JA: When medical simulators are being developed, we first analyze medical trends. For example, is there a higher incidence in either mortality or morbidity for a certain medical condition? We try to figure out how we can develop a product that will enhance learning outcomes to ultimately improve learner competencies. Second, we look at both high-risk, low-frequency procedures and low-risk, high-frequency procedures. An example of a high-frequency, low-risk procedure would be an intramuscular injection. You go to the doctor and need an injection – it's very low-risk, very high-frequency. Every healthcare provider performs these every day and the complication rate is low. Something a little more complex is placing an intravenous cannula. It is still relatively low risk, but requires more skill and needs more practice. Additionally, there are those procedures that happen very infrequently, and may not even occur during clinical rotation for a nurse or in a residency program for a physician. Simulators can create a scenario that duplicates this complication, to practice over and over and build that proficiency with the learners. In addition to need, we also assess development from the technology standpoint. What can we build given current advancing technology that will satisfy that clinical training need and improve competency of the learners? This takes years. It's easy to take a mold of a person's arm and put some synthetic veins in it to practice intravenous needle insertion. Simulators delivering babies or bleeding in conjunction with every simulated heartbeat, when the simulator doesn't have a heart, connected to real medical equipment, is far more sophisticated and requires more advancement. Simulators are developed through a combination of clinical expertise, educational need, and technology through engineering.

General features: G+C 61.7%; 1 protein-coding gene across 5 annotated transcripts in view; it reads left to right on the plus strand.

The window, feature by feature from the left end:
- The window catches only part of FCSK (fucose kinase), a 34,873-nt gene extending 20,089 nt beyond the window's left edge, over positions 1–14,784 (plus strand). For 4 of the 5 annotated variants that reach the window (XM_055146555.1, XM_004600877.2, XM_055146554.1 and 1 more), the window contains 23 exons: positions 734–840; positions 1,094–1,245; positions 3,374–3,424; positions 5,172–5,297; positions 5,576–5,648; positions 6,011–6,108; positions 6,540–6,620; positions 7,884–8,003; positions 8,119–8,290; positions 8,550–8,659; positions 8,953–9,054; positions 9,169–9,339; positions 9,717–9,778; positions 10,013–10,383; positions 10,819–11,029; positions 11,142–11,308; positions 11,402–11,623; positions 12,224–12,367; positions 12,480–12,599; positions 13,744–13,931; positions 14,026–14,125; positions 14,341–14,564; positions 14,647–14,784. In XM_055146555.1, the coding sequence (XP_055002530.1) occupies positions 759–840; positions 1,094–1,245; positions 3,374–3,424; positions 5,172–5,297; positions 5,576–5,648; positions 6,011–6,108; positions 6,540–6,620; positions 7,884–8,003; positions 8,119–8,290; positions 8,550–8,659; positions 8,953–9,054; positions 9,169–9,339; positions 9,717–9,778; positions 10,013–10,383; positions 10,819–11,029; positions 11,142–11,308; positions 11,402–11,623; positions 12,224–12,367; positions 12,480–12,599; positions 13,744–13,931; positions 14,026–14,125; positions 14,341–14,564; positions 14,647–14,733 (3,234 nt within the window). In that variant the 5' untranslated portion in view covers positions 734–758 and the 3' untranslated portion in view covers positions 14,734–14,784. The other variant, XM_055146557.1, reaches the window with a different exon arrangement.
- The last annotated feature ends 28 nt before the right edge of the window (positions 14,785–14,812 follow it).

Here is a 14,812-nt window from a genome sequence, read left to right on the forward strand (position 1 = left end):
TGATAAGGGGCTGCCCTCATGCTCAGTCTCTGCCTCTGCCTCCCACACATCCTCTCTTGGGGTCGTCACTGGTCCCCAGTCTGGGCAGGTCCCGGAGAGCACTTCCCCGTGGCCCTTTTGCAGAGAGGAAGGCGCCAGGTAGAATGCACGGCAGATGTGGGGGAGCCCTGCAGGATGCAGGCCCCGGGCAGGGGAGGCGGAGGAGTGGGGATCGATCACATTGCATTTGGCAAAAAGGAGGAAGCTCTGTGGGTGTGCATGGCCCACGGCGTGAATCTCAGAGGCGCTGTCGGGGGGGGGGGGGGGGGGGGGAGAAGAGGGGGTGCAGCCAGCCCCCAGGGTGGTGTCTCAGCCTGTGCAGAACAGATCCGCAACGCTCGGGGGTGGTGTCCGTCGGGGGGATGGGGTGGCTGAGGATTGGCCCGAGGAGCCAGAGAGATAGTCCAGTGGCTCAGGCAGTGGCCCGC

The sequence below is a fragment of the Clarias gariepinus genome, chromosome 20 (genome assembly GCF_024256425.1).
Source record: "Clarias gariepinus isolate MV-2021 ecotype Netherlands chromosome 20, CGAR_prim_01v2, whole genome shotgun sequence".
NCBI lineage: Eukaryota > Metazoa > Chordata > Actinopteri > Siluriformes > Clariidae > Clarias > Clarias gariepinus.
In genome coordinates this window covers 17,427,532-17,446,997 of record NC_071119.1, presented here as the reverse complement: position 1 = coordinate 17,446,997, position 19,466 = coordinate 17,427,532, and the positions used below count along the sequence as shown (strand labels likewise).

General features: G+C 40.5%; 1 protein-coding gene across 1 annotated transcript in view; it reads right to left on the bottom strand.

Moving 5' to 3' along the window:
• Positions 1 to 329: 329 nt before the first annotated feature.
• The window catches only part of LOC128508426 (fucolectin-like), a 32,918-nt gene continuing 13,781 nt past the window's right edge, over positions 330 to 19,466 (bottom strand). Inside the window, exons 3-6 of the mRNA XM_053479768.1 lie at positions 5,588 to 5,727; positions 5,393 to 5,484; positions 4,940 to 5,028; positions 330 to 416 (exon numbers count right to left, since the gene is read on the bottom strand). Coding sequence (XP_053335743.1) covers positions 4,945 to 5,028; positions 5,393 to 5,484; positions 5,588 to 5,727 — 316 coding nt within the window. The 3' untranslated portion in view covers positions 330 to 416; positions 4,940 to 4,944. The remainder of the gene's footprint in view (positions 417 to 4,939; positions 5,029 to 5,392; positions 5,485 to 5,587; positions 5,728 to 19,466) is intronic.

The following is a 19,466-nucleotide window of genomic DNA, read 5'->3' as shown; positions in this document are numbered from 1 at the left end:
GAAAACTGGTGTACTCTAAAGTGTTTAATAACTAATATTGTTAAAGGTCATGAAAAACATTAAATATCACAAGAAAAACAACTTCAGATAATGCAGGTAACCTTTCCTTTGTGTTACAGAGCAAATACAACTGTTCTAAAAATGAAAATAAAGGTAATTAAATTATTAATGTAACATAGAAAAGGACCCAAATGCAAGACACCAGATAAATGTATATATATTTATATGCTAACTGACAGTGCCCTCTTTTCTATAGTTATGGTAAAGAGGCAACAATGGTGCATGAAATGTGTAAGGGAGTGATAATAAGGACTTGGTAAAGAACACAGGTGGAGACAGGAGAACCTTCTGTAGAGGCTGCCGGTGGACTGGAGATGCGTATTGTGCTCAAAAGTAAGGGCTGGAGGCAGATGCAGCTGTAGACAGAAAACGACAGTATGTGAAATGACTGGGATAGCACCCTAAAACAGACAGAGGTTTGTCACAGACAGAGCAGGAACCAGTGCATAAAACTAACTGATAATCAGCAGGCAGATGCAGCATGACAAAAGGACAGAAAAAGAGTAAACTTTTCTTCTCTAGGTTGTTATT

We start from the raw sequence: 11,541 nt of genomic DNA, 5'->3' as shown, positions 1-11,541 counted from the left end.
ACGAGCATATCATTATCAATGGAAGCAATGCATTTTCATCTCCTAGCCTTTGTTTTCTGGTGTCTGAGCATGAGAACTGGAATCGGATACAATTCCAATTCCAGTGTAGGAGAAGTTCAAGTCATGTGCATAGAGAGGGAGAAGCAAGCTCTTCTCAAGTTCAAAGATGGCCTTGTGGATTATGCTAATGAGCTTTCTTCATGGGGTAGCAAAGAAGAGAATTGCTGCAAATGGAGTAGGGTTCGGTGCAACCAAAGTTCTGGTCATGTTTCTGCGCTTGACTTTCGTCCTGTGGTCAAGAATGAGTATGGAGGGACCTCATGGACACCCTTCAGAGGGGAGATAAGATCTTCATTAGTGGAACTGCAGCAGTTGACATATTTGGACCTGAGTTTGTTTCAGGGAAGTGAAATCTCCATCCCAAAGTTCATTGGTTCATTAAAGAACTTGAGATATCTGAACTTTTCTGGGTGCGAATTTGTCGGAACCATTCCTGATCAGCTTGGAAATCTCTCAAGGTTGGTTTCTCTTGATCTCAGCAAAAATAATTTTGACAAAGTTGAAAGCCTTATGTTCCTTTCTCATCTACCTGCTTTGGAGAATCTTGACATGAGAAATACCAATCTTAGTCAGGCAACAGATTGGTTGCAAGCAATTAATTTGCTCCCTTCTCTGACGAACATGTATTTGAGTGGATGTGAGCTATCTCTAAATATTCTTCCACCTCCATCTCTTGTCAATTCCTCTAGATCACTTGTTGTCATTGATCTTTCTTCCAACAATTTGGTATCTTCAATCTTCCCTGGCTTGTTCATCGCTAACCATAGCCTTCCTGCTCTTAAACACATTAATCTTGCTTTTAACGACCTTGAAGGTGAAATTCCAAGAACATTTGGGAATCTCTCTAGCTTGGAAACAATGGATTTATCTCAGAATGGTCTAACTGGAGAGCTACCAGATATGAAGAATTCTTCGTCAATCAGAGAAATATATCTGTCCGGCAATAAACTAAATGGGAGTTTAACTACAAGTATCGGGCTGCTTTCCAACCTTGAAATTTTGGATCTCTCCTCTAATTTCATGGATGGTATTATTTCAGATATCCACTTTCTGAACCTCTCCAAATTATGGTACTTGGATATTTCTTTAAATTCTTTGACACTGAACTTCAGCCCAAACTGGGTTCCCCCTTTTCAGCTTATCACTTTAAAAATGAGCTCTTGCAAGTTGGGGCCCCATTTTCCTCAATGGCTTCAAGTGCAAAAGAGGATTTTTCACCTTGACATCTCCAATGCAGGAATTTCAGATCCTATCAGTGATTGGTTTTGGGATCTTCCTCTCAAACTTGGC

AM: What makes these patient simulators so astonishingly realistic?